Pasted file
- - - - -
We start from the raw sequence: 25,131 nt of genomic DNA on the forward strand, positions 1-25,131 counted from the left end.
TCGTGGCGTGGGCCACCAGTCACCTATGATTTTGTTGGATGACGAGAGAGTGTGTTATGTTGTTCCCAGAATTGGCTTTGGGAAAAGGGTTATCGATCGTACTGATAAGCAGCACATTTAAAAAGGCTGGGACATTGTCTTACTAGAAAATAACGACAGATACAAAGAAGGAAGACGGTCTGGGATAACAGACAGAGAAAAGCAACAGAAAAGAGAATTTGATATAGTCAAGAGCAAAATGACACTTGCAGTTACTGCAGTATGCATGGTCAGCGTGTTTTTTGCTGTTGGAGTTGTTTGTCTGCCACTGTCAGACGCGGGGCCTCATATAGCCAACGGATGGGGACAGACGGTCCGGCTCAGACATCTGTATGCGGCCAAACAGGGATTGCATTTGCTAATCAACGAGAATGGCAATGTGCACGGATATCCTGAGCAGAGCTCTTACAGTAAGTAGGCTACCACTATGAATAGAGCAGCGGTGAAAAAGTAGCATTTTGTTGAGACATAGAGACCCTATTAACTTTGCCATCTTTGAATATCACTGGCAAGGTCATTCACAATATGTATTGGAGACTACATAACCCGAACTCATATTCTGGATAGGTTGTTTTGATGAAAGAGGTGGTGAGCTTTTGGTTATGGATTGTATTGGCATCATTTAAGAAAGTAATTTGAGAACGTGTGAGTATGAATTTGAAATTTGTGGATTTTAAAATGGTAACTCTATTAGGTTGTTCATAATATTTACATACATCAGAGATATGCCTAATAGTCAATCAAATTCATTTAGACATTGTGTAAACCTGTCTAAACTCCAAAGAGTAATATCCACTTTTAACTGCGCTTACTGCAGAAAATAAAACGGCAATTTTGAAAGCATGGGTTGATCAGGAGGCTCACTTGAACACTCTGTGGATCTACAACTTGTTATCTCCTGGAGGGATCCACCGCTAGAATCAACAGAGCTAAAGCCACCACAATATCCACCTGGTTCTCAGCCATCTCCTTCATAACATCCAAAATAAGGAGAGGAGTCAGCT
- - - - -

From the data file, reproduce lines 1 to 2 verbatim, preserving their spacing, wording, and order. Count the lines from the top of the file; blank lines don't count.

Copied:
We start from the raw sequence: 25,131 nt of genomic DNA on the forward strand, positions 1-25,131 counted from the left end.
TCGTGGCGTGGGCCACCAGTCACCTATGATTTTGTTGGATGACGAGAGAGTGTGTTATGTTGTTCCCAGAATTGGCTTTGGGAAAAGGGTTATCGATCGTACTGATAAGCAGCACATTTAAAAAGGCTGGGACATTGTCTTACTAGAAAATAACGACAGATACAAAGAAGGAAGACGGTCTGGGATAACAGACAGAGAAAAGCAACAGAAAAGAGAATTTGATATAGTCAAGAGCAAAATGACACTTGCAGTTACTGCAGTATGCATGGTCAGCGTGTTTTTTGCTGTTGGAGTTGTTTGTCTGCCACTGTCAGACGCGGGGCCTCATATAGCCAACGGATGGGGACAGACGGTCCGGCTCAGACATCTGTATGCGGCCAAACAGGGATTGCATTTGCTAATCAACGAGAATGGCAATGTGCACGGATATCCTGAGCAGAGCTCTTACAGTAAGTAGGCTACCACTATGAATAGAGCAGCGGTGAAAAAGTAGCATTTTGTTGAGACATAGAGACCCTATTAACTTTGCCATCTTTGAATATCACTGGCAAGGTCATTCACAATATGTATTGGAGACTACATAACCCGAACTCATATTCTGGATAGGTTGTTTTGATGAAAGAGGTGGTGAGCTTTTGGTTATGGATTGTATTGGCATCATTTAAGAAAGTAATTTGAGAACGTGTGAGTATGAATTTGAAATTTGTGGATTTTAAAATGGTAACTCTATTAGGTTGTTCATAATATTTACATACATCAGAGATATGCCTAATAGTCAATCAAATTCATTTAGACATTGTGTAAACCTGTCTAAACTCCAAAGAGTAATATCCACTTTTAACTGCGCTTACTGCAGAAAATAAAACGGCAATTTTGAAAGCATGGGTTGATCAGGAGGCTCACTTGAACACTCTGTGGATCTACAACTTGTTATCTCCTGGAGGGATCCACCGCTAGAATCAACAGAGCTAAAGCCACCACAATATCCACCTGGTTCTCAGCCATCTCCTTCATAACATCCAAAATAAGGAGAGGAGTCAGCT